Race Travel Feature: BC Bike Race-British Columbia, Canada
As the undisputed ultimate singletrack experience, the BC Bike Race (often shortened to BCBR) provides riders with 200 miles of riding and over 32,000 feet of climbing over seven consecutive days on some of the best singletrack in North America. It’s a race and don’t let anybody convince you otherwise—but it’s also a great way to enjoy back-to-back days of shredding singletrack for hours on end in one of the most beautiful corners of the globe. It’s exactly what mountain bikers love to do in a format that introduces us to purpose-built trails outside of our normal routine and allows us to share the experience with over 600 international riders who have traveled from over 20 countries to partake in the camaraderie and contribute their own tire tracks to the famous trails of British Columbia, Canada.
There are two ways to approach the BCBR—race or ride. One involves a single, 34-tooth chainring and the drive to go anaerobic whenever there’s only a short push remaining to reach the top of the climb. The other involves a steady grind in the granny gear and waiting at the top of a featured descent to ensure the dust has settled before dropping in. While the veins of many riders only pump racing blood that’ll never return to a mellow resting pressure, we suggest riders try it out at what we consider “trail-plus” speed in order to get the most enjoyment out of the experience and survive to wear the finisher buckle at the end of the week. Here’s our recap of taking the BCBR one descent at a time. By Clayton Wangbichler
Sun-dried riders: The first day of racing was the hardest day we’ve ever had on a bike, but we’d do it all over again tomorrow if we could. It may be an invasive weed, but the purple loosestrife sure added to the beauty of many trails. Photo by Todd Weselake
30 miles; 3,816-foot elevation gain
It’s easy to pick out which of us are first-timers at the event as we spend the morning staring at the schedule during our pre-race routine. Rise from the tent, gulp some water, walk to the mess hall, stuff ourselves with bacon, gulp more water, get suited up, pack up our belongings, empty the tent, continue gulping water, drop off our racer bag, and then spend the 1/2 hour before the race expelling extra water and doing everything we neglected to do when we had too much time.
Cumberland is a quaint little town with a vintage bicycle in each shop window and “Good Luck BC Bike Racers” signs pinned to every door. The starting line sits in the middle of the downtown drag and draws the entire town to watch its start.
Motivational rider and legend: Nobody lifts a crowd’s level of stoke more than Brett Tippie. It’s impossible to wipe a smile from your face when he’s in the vicinity. Photo by Margus Riga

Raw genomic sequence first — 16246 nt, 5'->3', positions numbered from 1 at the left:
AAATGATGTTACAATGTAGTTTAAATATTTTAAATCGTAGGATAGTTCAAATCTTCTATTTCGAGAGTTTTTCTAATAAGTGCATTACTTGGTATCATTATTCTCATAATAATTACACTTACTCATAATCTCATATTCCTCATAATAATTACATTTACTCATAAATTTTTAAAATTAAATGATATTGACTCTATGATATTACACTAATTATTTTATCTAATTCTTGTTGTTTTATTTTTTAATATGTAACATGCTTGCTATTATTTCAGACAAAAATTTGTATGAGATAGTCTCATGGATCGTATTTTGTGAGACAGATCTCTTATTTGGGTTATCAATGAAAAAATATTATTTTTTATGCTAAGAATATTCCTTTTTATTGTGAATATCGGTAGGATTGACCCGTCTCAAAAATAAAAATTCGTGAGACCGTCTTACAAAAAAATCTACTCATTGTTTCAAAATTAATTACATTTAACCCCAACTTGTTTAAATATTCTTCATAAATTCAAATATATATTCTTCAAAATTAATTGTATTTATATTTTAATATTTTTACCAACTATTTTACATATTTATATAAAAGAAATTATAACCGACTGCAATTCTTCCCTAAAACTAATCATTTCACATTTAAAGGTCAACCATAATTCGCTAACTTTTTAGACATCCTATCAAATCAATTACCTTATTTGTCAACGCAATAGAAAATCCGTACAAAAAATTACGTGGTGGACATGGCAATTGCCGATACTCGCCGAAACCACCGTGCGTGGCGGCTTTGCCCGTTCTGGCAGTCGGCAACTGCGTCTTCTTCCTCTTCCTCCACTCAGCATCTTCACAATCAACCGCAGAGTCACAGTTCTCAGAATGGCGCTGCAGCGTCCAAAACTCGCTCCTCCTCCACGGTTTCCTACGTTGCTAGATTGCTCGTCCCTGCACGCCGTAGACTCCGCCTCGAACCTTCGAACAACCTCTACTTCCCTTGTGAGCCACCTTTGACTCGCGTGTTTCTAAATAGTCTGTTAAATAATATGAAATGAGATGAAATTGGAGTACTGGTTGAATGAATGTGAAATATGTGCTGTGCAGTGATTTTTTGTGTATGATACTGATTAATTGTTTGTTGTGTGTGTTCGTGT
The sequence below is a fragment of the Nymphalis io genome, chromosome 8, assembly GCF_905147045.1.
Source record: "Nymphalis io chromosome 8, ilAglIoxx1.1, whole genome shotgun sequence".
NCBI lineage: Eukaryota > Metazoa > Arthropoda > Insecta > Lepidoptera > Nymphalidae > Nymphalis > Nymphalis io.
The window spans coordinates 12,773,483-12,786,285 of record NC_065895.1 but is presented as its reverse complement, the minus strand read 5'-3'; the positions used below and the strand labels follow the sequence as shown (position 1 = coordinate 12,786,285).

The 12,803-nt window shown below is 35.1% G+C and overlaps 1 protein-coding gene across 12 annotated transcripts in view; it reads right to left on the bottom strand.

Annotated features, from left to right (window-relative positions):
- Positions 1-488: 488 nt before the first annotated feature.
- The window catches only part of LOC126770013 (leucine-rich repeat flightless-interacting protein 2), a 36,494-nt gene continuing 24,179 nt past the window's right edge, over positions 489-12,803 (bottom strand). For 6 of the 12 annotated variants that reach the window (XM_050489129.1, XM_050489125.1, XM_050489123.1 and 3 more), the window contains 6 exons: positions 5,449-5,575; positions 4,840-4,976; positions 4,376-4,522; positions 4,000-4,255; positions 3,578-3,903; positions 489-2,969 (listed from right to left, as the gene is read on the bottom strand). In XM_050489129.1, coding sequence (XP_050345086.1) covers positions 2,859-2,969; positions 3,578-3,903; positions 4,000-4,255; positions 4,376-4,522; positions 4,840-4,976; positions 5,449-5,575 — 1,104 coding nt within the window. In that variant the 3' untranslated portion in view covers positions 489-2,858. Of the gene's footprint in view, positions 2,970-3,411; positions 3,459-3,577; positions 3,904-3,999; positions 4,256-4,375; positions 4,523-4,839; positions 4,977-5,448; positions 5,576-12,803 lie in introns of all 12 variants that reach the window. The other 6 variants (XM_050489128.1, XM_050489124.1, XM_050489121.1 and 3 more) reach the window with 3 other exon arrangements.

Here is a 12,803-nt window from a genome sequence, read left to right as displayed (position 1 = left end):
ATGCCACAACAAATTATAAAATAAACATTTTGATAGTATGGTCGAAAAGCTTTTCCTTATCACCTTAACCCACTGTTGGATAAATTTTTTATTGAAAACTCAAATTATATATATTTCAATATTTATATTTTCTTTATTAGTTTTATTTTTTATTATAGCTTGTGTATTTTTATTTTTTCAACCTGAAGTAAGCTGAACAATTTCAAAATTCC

With our ride-not-race mentality in focus, we take it easy off the start and quickly learn our first lesson of the week always ride at your trail pace in order to ensure you’re in a pack with riders of the same skill level. The course spends some time in sparse forests, but most of the day is spent riding through logged clearings that have now been consumed by a mixture of bright purple flowers and weeds. The sun beats down on us relentlessly, and we begin to wonder what we’ve gotten ourselves into. We pass through base camp only to realize we have another 15 miles remaining; oddly, we seem to think a water stop isn’t necessary. Fast forward a few miles and you’d find us curled up on the ground with crippling hamstring cramps. The sun roasts us under maximum exposure as we use momentum and our last ounces of energy to our advantage on the descents. Predictably, we end up imploding at the end with nothing left in the tank. We try to convince ourselves we had a solid day, but the expressions on our faces tell another story. It was short and we didn’t gain much elevation, but it was surely the hardest day we’ve ever had on a bike.
Moss overload: The densely spaced trees are only connected by tightly knit canopies and massive expanses of moss. This was a good thing, as it left more room for riders to rip through the forest.
Day 2-Powell River
32 miles; 3,589-foot elevation gain
We arrive at camp in the afternoon and stand in the ocean as we watch the sun set over the Strait of Georgia. The next day, we wake up to the morning light illuminating Vancouver Island across the same body of water. Over the next two days, Powell River proves to be our favorite campground of the week in terms of beauty and tranquility. This time our morning is dialed and we’re committed to avoiding the mistakes we made on the previous day. Our body tells us we’re in recovery mode, but we push through to prove otherwise. We quickly realize that a slightly faster trail-plus pace is key to making it through the event.